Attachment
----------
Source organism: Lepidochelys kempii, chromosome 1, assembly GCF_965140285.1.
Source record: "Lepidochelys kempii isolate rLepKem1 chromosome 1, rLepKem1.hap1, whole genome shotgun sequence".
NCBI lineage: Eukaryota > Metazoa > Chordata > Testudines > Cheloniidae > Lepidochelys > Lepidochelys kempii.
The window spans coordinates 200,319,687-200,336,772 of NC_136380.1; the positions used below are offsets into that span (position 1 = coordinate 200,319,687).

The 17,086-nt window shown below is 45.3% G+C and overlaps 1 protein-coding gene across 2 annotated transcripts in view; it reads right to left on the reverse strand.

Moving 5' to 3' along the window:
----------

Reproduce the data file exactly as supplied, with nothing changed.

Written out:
Source organism: Lepidochelys kempii, chromosome 1, assembly GCF_965140285.1.
Source record: "Lepidochelys kempii isolate rLepKem1 chromosome 1, rLepKem1.hap1, whole genome shotgun sequence".
NCBI lineage: Eukaryota > Metazoa > Chordata > Testudines > Cheloniidae > Lepidochelys > Lepidochelys kempii.
The window spans coordinates 200,319,687-200,336,772 of NC_136380.1; the positions used below are offsets into that span (position 1 = coordinate 200,319,687).

The 17,086-nt window shown below is 45.3% G+C and overlaps 1 protein-coding gene across 2 annotated transcripts in view; it reads right to left on the reverse strand.

Moving 5' to 3' along the window: